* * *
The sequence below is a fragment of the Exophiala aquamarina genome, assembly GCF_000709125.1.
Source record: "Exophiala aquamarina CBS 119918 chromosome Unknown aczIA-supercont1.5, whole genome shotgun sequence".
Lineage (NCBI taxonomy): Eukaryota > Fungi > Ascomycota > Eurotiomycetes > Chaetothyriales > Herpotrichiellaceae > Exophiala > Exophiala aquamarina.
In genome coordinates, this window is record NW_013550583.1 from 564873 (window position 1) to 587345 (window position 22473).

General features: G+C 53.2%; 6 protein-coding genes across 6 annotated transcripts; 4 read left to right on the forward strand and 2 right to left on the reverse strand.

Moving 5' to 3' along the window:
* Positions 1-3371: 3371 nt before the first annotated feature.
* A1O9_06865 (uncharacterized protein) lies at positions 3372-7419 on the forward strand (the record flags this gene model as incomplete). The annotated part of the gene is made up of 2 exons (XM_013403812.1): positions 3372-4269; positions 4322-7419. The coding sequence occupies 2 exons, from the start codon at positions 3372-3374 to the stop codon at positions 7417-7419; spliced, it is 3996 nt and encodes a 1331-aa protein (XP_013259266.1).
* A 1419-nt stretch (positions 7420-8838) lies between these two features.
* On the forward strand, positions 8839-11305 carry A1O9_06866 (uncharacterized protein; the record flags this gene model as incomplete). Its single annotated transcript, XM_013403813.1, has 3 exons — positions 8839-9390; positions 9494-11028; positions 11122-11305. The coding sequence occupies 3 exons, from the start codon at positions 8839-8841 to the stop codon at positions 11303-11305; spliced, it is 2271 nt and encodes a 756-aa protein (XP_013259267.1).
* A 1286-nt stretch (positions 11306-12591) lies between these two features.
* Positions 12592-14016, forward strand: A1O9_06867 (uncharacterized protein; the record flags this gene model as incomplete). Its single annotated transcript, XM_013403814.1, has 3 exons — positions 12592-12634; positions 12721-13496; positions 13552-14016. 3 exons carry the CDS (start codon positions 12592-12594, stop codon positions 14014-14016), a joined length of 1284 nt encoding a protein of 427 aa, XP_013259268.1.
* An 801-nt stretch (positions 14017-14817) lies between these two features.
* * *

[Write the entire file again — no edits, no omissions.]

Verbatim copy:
The sequence below is a fragment of the Exophiala aquamarina genome, assembly GCF_000709125.1.
Source record: "Exophiala aquamarina CBS 119918 chromosome Unknown aczIA-supercont1.5, whole genome shotgun sequence".
Lineage (NCBI taxonomy): Eukaryota > Fungi > Ascomycota > Eurotiomycetes > Chaetothyriales > Herpotrichiellaceae > Exophiala > Exophiala aquamarina.
In genome coordinates, this window is record NW_013550583.1 from 564873 (window position 1) to 587345 (window position 22473).

General features: G+C 53.2%; 6 protein-coding genes across 6 annotated transcripts; 4 read left to right on the forward strand and 2 right to left on the reverse strand.

Moving 5' to 3' along the window:
* Positions 1-3371: 3371 nt before the first annotated feature.
* A1O9_06865 (uncharacterized protein) lies at positions 3372-7419 on the forward strand (the record flags this gene model as incomplete). The annotated part of the gene is made up of 2 exons (XM_013403812.1): positions 3372-4269; positions 4322-7419. The coding sequence occupies 2 exons, from the start codon at positions 3372-3374 to the stop codon at positions 7417-7419; spliced, it is 3996 nt and encodes a 1331-aa protein (XP_013259266.1).
* A 1419-nt stretch (positions 7420-8838) lies between these two features.
* On the forward strand, positions 8839-11305 carry A1O9_06866 (uncharacterized protein; the record flags this gene model as incomplete). Its single annotated transcript, XM_013403813.1, has 3 exons — positions 8839-9390; positions 9494-11028; positions 11122-11305. The coding sequence occupies 3 exons, from the start codon at positions 8839-8841 to the stop codon at positions 11303-11305; spliced, it is 2271 nt and encodes a 756-aa protein (XP_013259267.1).
* A 1286-nt stretch (positions 11306-12591) lies between these two features.
* Positions 12592-14016, forward strand: A1O9_06867 (uncharacterized protein; the record flags this gene model as incomplete). Its single annotated transcript, XM_013403814.1, has 3 exons — positions 12592-12634; positions 12721-13496; positions 13552-14016. 3 exons carry the CDS (start codon positions 12592-12594, stop codon positions 14014-14016), a joined length of 1284 nt encoding a protein of 427 aa, XP_013259268.1.
* An 801-nt stretch (positions 14017-14817) lies between these two features.